Systems biologist Martin Jonikas was destined for a career in engineering until he was forced to take a molecular biology class. His aerospace engineering bachelor’s degree from MIT required the course for graduation. Already an accomplished robotics designer, Jonikas discovered that the most fascinating machines are alive.
As a graduate student with Jonathan Weissman and Peter Walter at UC San Francisco, Jonikas was initiated into the world of high-throughput yeast genomics, discovering several genes required for protein folding (1). From there, Jonikas struck out on his own as a Young Investigator at the Carnegie Institution for Science, in Stanford, California. For the last six years, his group has been developing analogous high-throughput genetic tools for the single-celled photosynthetic eukaryote Chlamydomonas reinhardtii (2, 3). His group also discovered how a potassium antiporter helps plants deal with rapid light fluctuations (4). Most recently, they have begun to chart how cells build the pyrenoid, a photosynthetic organelle that concentrates carbon for efficient carbon fixing and how this organelle might be transferred to higher plants in an effort to enhance crop yields (5).
“[Chlamydomonas] is sometimes referred to as the ‘green yeast.’”
CHARTING NEW WATERS
How did an MIT graduation requirement turn into a career change?
I had delayed the biology classes until the end of college because, growing up, I thought biology was about memorizing long lists, like the bones in your body or of obscure organisms. I was extremely fortunate to have this wonderful professor, JoAnne Stubbe, who showed me that much of biology is actually about understanding cellular machines.
It opened my eyes to a new view of the world. Before that, I thought that airplanes and rockets were the most awesome machines one could ever hope to engineer. But that class showed me that organisms are actually far more impressive machines, capable of doing things like healing themselves, making more of themselves, and even thinking about themselves. I became very excited about the huge opportunities in engineering biological systems.
What inspired your graduate work to identify all of the genes involved in protein folding?
In Jonathan Weissman and Peter Walter’s labs, we developed a tool that allowed us to systematically place poorly characterized yeast genes into genetic pathways, which often gives a good hint as to what the genes are doing.
I found these technologies exciting because they were rational efforts to deal with the incredible complexity of cellular systems. This is what systems biology is trying to do: perform simple experiments that give us a lot of insight into biology and make a complex system easier to understand.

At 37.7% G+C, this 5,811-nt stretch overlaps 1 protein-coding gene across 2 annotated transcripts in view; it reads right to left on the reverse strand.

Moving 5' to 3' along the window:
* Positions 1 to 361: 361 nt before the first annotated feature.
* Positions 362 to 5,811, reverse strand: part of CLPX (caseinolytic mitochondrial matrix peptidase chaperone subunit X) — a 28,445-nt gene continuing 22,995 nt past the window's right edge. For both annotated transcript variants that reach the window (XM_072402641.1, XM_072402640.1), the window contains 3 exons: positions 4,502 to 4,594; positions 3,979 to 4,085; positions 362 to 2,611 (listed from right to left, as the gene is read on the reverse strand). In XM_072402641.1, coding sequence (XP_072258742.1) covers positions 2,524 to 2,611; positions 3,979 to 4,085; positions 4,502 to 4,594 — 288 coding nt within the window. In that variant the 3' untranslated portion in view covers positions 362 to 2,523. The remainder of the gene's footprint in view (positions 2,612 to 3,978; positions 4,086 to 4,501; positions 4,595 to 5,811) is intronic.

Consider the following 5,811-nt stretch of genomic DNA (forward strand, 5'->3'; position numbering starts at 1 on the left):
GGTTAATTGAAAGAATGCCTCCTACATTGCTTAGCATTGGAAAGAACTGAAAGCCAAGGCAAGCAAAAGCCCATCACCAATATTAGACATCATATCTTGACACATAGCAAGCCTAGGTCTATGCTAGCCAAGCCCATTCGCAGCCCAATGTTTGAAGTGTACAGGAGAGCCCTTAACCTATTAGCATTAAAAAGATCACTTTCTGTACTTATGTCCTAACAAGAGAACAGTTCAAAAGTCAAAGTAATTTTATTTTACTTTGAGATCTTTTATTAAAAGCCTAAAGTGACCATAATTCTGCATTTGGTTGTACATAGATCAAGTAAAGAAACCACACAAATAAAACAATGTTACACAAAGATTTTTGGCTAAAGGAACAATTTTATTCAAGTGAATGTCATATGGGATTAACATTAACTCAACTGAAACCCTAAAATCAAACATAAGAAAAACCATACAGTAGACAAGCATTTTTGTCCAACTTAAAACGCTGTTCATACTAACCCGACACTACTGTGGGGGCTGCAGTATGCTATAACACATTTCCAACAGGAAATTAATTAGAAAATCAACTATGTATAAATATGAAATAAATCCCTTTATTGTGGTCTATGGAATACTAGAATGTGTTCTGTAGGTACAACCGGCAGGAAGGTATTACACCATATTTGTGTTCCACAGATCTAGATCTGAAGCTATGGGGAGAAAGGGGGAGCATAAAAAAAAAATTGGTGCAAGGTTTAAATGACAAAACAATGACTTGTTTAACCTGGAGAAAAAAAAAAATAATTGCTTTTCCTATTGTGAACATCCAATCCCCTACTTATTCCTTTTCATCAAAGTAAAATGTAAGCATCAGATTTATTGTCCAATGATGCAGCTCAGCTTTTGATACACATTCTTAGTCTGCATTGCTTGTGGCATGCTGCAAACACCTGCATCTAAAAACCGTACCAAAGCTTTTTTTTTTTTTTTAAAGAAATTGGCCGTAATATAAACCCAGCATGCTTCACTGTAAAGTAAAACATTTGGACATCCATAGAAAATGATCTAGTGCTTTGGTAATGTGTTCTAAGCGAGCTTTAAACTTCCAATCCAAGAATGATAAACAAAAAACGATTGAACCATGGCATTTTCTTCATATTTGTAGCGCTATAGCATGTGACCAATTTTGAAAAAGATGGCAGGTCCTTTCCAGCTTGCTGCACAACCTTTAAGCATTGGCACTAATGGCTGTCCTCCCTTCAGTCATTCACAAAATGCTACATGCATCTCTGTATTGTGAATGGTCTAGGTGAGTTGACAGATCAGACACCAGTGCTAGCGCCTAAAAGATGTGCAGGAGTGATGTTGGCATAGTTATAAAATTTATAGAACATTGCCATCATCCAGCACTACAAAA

And now you want to apply these approaches in Chlamydomonas?
Yes. At UCSF, we had no exposure whatsoever to photosynthetic organisms. When I finally understood how central these organisms are to life on Earth, I was struck by how little we know about them.
Photosynthetic organisms regulate the global carbon cycle, and produce the oxygen we breathe, the food we eat, the fuels we burn, as well as many of our materials and many of the drugs we use to treat disease. Our civilization faces major challenges in these areas in the coming decades, and the engineering of photosynthetic organisms holds major promise for addressing these challenges.
In the last year of my PhD, I started thinking about how I could help advance our understanding of these organisms by bringing yeast-style high-throughput genetic approaches to a photosynthetic model organism.
Chlamy is the best system for doing this because it is the most advanced single-cell photosynthetic eukaryote in terms of tools and size of the research community. It is sometimes referred to as the “green yeast”—it is haploid, and all three of its genomes are sequenced and transformable.
Despite these benefits, Chlamy still presented challenges. To do high-throughput genetics, you need a genome-wide collection of mutants. However, there was no such collection, so we decided to make one.
We faced two major hurdles: first, it was hard to generate the desired mutants; and second, it was hard to maintain the mutants once we generated them.
The process of inserting foreign DNA into the Chlamy genome is very different from yeast. In yeast, where DNA goes in by homologous recombination, you can knock out whatever gene you want. But in Chlamy, DNA inserts into random sites in the genome. You have to generate lots of random insertion mutants, and determine which gene is disrupted in each mutant.